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  • Modes of Luxurious Walking
  • Apple Zefelius Igrek (bio)
Review of: Allan Stoekl, Bataille's Peak: Energy, Religion, and Postsustainability. Minneapolis: U of Minnesota P, 2007.

If there is a single, obsessive object of thought in Georges Bataille - from Guilty (1944/1988) and Blue of Noon (1957/1978) to his magnum opus The Accursed Share (1949/1988) - it is the expenditure of wealth and energy. The very object of study, despite the rigid and calculated necessity of knowledge, transcends everything productive. Expenditure is at the core of human acquisition (in terms of knowledge, economy, and moral restraint), which implies that there is an irresistible violent force at work in all of our attempts to furnish subjectivity with some measure of concrete stability. This is precisely why Allan Stoekl writes in his introduction to Bataille's Peak that the meaning and survival of the community is nothing else than an aftereffect of what is sacred, i.e., "the drive to spend without counting, without attempting to anticipate return" (xvii). The ethical, in a similar vein, cannot be separated from an incessant flash of energy that is itself only ever partially reducible to human needs and projects. In just this way, it is a radically heterogeneous form of religious experience which, for Bataille, provides us with an unknowable basis for thinking through our social and ethical relationships. This kind of experience is provocatively self-contradictory: it returns us, through ritualistic forms of sacrifice, to a kind of intimacy with the world which destroys its own conditions of knowledge.

Keeping to this paradox of atheistic mysticism, Stoekl ably crafts a unique position in current environmental debates. These debates almost always privilege human subjectivity.1 A Bataillean model of energy and religion, by contrast, affirms no such humanistic principle. Stoekl's position, then, is one which will emphasize expenditure both within and against the closed economies of utility and personal satisfaction (191). This in turn will expose a blind spot in contemporary theories of Empire which posit the "end of nature," as such an end requires the very energy which it repudiates. Doubtless, this is a provocative undertaking; and Stoekl, who is highly regarded for his 1985 publication of Visions of Excess, brings it into focus with passionate writing and methodical expertise.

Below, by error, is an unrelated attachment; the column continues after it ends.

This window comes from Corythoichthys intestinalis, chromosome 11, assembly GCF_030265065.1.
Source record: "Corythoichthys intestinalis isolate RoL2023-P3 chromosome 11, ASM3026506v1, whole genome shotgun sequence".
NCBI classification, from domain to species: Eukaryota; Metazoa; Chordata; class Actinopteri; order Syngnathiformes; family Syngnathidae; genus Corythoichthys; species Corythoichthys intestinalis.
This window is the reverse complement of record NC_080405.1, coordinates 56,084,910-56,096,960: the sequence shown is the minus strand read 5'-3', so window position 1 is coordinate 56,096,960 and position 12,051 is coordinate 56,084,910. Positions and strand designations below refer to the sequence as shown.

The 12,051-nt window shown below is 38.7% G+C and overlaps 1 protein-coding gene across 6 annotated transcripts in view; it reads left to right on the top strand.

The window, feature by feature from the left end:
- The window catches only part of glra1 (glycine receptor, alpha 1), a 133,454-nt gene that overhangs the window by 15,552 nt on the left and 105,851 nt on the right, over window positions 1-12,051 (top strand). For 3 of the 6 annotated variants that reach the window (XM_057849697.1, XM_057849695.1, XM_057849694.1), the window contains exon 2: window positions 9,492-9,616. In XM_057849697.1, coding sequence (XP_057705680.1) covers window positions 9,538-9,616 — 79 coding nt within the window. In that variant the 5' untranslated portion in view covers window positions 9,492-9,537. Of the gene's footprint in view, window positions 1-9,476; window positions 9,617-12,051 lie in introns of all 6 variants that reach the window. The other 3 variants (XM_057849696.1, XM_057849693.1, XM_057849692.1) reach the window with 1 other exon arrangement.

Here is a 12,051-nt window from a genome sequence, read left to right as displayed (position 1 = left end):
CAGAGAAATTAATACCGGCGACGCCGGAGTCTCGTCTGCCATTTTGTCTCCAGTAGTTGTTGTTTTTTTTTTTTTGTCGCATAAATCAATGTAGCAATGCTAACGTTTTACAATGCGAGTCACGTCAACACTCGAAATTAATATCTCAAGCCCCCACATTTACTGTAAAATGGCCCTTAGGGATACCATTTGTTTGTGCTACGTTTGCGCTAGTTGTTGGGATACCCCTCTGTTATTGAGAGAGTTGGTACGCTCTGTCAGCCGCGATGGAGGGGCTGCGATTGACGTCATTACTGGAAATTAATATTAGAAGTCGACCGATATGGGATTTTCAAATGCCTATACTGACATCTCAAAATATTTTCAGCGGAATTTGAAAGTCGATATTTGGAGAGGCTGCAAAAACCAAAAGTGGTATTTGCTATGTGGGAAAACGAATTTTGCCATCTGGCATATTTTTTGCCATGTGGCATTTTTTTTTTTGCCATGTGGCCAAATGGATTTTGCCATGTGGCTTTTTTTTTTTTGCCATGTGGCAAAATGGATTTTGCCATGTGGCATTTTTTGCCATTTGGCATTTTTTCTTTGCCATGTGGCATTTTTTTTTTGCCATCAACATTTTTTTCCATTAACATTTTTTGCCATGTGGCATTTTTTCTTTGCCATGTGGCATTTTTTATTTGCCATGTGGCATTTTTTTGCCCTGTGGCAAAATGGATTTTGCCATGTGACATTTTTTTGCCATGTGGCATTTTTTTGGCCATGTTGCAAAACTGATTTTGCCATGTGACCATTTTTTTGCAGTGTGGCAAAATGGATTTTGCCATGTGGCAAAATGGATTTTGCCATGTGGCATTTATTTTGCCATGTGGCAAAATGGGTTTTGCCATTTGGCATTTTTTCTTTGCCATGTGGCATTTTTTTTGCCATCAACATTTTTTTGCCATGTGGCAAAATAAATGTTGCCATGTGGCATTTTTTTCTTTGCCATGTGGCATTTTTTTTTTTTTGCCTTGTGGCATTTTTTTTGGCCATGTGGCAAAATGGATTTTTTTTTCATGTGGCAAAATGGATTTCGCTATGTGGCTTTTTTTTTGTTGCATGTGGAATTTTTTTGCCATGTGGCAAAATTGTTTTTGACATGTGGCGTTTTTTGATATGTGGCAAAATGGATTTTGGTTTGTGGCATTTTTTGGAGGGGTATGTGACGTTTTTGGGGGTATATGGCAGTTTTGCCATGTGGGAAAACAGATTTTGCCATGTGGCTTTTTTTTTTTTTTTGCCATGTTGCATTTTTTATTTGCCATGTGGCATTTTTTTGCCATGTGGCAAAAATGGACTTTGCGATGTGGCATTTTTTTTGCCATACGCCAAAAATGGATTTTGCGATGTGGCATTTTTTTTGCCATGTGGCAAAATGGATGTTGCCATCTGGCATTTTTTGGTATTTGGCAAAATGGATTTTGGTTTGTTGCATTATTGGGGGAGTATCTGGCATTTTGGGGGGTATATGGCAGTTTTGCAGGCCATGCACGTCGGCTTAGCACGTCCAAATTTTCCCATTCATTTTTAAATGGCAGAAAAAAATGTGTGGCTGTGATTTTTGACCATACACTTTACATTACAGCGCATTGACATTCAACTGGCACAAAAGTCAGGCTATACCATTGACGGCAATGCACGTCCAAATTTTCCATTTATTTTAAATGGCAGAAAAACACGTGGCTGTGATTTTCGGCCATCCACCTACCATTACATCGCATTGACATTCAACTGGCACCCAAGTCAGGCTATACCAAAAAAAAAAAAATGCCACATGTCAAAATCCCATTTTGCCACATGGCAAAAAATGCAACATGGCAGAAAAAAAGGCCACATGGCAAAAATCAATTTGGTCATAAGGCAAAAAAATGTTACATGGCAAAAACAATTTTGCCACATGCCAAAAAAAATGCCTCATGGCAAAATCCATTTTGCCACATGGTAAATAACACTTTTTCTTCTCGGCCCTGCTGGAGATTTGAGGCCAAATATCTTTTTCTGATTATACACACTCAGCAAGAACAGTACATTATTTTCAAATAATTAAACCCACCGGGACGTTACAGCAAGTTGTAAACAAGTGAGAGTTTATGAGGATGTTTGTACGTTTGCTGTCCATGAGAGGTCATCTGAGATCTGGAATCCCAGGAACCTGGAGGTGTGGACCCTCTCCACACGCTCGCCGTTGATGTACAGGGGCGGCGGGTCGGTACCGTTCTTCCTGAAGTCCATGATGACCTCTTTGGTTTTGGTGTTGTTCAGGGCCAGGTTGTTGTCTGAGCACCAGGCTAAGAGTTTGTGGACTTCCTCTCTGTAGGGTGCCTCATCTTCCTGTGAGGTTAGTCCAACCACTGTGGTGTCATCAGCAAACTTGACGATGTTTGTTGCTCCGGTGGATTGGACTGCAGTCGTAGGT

Privileging excess and expenditure rather than conservation and self-interest, Bataille reverses the usual order of economic thinking. Such a reversal, as Stoekl reminds us, can be traced back - in certain respects - to Bruno and Sade. In the first, matter is equated with a kind of energy which is concomitantly active and passive. The formless, infinite nature of God, according to Bruno, cannot be separated from that which passively receives its concrete shape and reality. In this heterodoxical Christian position (for which Bruno was burned at the stake), matter is movement and movement is corruption and corruption, in turn, is regeneration. Physical barriers are thus broken down by the very action of nature through which God is immanently identified with both creativity and destruction. In a similar way, albeit from a violently atheistic perspective, Sade affirms an underlying principle of nature associated with sheer transformation. Contributing to this process is the manifestation of movement and the stimulation of senses via sovereign crime. The Sadean hero is indifferent to morality, and overthrows it by way of an extreme form of selfishness. Bataille, however, retains the paradox of a limit to be perpetually crossed: the death of God must be lived, otherwise we have returned to an apathetic transgression which destroys itself in its own egotistical assertion. For this reason, Stoekl rightly observes that Sade needs the human, and needs God, without which there is no criminal defiance (16). Bataille's theory of expenditure begins with such a paradoxical formulation: moral awareness mustn't be eradicated or toppled, but affirmed through its very destruction. The excess of God and human morality is to be discovered in a revision of Sadean crime which opens up the self to an immeasurable experience: "[A]n extreme devotion to crime—to, as the prewar Bataille would put it, the production of heterogeneous objects—leads, surprisingly, to a self-sacrificing generosity. The self is not simply destroyed in a whirlwind...

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